Wednesday, December 23, 2015

Prague Posy Table Runner

A long time ago in a galaxy far, far away....yes, I've seen the Star Wars: The Force Awakens.  It was awesome!

But really, I did this design a while ago on the blog:

Here's the link to how I designed it:  Prague Posy Design Process  

This design was based on a ironwork railing in Prague, Czech Republic.

I decided it was finally time to make the pattern into something.  So I decided to make a simple table runner that I could have fun quilting.  

This is as far as I've gotten.  I started designing with the pink and purple fabric you see in the accent on the posy.  I find it's nice to start with a two or three color fabric so you have a palette to work with.  I also have decided that I need to use more variety in my greens, thus the lime and grassy greens above.  

So far I have stitched the pink backgrounds and the greens.  I used a 100 weight InvisiFil thread by WonderFil Threads for both of these.  The darker green pieces I wanted to have a little more weight so I used a 40 weight Rayon thread from Wonderfil called Splendor.  It's fabulous to sew with.

I also learned a valuable and surprising lesson when stitching these pieces.  I had been free motion machine quilting and then switched to blanket stitch.  I changed my sewing machine foot and put in a small needle since I was going to use 100 weight thread.  I did, however, forget to change my throat plate from a single-hole throat plate (perfect for free motion machine quilting) to my regular throat plate which has room for the needle to move from left to right.  This is critical when making a blanket stitch.  As I was sewing along, I couldn't figure out why it looked like my needle was moving the fabric.  I finally figured out that I hadn't changed the throat plate when I changed to the thicker 40 weight thread and actually broke my needle!  The stitching around the pink pieces isn't perfect due to the needle moving the fabric, but it was good enough and I really didn't want to rip out double blanket-stitch.  It's a pain.  Ask me how I know....yeah, been there, done that.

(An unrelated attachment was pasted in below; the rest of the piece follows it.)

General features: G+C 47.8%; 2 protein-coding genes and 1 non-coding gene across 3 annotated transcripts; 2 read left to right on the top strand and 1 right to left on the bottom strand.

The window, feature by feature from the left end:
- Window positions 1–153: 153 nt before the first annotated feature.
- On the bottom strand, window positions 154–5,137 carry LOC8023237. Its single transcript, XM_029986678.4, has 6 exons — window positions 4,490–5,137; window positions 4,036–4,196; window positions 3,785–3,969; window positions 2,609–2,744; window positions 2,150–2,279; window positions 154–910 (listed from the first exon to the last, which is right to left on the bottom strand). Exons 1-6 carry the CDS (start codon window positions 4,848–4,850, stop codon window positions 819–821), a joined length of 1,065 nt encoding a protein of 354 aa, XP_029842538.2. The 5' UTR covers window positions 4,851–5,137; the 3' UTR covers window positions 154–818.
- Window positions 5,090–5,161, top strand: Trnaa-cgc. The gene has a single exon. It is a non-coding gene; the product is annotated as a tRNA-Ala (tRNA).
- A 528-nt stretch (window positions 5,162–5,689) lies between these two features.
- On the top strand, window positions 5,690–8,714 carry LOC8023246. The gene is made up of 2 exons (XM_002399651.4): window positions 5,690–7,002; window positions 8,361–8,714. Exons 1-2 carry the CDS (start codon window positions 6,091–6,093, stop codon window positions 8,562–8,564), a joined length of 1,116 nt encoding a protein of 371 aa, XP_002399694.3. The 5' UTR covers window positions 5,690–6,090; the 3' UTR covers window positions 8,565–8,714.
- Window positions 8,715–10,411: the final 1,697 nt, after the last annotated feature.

Also, you can see from the image above that I will often sew across an area that I'm going to cover later (making sure the fabric to be put on isn't lighter than the thread I'm can guess how I figured that out...oops!) so that I don't have to cut threads.  This makes for quicker sewing and since I did the stitching between them in a simple straight stitch the line won't show through the piece nor add any bulk since it's 100 weight thread. 

The dark green pieces above were also a new test for me.  The width was 1.6 and the length was 2.0.  I usually use the same width and length.  However, which this thin piece a 2.0 length crossed over the center of the piece and I knew it would look funny.  I am probably the only one who would ever notice that the stitches aren't the same width and length.  I am happy with the results and will most likely do this again.


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